Women’s Bodies (2009), was the first documentary to criticise the exploitation of the female image for commercial, ideological and political purposes. Using images that have been broadcast on public and private TV channels in Italy over the past 30 years, the documentary has attracted enormous interest, and initiated a wide-reaching critical reflection.

The making of the documentary was driven by an urgent sense that Women, Real Women, are disappearing from our TV screens, only to be replaced by grotesque, vulgar and humiliating female representations. This loss felt huge to us: the erasure of women’s identity was happening right under our noses, but the reaction to it had been inadequate, even when it came to women. This led us to select TV images that manipulated women’s bodies with the aim of reflecting on what was happening to TV viewers, but especially to those who watched TV but did not ‘see’. We wanted to raise questions about the reasons for this erasure – a real ‘progrom’ to which we are silent spectators. As we went on with the documentary, we focused in particular on the issues of erasure of ‘’mature faces’ from TV, the use of plastic surgery to eliminate signs of time passing, and the social consequences of this erasure.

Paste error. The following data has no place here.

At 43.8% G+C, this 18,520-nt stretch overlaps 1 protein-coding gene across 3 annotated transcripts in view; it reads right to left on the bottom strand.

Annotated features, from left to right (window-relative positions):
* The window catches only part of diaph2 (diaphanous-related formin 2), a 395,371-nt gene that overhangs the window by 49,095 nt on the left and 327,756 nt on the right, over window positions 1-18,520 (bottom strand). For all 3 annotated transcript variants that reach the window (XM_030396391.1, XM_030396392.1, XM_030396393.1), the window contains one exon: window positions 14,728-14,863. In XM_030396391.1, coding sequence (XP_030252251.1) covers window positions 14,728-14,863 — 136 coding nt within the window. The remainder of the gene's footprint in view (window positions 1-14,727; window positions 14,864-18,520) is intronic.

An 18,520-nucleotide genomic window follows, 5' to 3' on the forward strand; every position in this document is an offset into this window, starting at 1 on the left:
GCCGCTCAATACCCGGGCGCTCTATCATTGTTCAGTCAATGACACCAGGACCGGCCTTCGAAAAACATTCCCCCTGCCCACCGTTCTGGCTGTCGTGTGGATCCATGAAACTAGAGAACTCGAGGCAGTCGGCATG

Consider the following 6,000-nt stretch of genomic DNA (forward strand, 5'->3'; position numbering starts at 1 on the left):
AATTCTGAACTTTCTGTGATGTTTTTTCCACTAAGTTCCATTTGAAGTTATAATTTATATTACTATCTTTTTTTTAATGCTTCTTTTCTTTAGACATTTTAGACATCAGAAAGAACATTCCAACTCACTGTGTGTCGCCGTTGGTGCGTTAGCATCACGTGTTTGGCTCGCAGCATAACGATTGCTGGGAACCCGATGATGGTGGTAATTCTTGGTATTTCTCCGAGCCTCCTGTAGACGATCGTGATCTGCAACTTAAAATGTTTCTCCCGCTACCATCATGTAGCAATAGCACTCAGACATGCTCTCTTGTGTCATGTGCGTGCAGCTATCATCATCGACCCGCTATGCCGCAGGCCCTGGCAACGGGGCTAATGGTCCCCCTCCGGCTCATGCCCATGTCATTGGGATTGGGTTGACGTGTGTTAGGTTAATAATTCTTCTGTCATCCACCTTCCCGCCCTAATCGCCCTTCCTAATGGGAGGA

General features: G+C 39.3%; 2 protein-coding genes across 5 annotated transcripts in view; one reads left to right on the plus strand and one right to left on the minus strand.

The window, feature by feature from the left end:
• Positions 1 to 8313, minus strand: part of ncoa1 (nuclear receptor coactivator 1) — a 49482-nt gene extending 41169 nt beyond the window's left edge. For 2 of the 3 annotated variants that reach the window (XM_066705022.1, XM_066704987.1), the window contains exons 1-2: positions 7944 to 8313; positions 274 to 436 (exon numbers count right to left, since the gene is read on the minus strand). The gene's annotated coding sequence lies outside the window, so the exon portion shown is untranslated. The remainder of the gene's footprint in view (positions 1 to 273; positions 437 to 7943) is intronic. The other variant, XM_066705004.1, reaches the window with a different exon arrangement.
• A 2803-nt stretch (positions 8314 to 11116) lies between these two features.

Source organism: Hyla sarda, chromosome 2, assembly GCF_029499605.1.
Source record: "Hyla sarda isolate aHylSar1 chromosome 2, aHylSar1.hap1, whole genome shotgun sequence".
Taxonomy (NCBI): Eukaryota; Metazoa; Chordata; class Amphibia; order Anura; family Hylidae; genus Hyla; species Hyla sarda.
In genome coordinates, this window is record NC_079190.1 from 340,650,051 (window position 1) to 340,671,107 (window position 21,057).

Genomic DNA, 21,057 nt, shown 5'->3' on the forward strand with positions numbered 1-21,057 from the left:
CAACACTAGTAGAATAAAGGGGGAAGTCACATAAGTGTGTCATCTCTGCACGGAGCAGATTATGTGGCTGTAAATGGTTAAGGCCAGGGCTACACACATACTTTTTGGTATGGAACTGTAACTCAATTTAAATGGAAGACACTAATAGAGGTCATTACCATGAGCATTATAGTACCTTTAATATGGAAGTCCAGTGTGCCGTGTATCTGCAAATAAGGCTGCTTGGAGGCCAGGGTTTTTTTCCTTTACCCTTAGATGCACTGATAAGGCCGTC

Apart from the worldwide attention the documentary has received, Women’s Bodies is also a touring project that raises awareness of the discrimination women in Italy face. Since 2009, I have travelled the Italian peninsula meeting women, men, boys and girls to reflect on, understand, and identify patterns of behaviours and specific actions that could lead to equality. Offering equal opportunities for women while protecting and valuing their difference from men.
From hundreds of public meetings, I have witnessed the development of many collective-action projects, as well as institutional interventions that foster not only personal journeys of self-awareness but also new policy-making for women. This is the most important element of my work, as it demonstrates that things can change for the better. To achieve change, and work towards the attainment of women’s rights, we need not only engagement and effort, but also a willingness to become unpopular if necessary.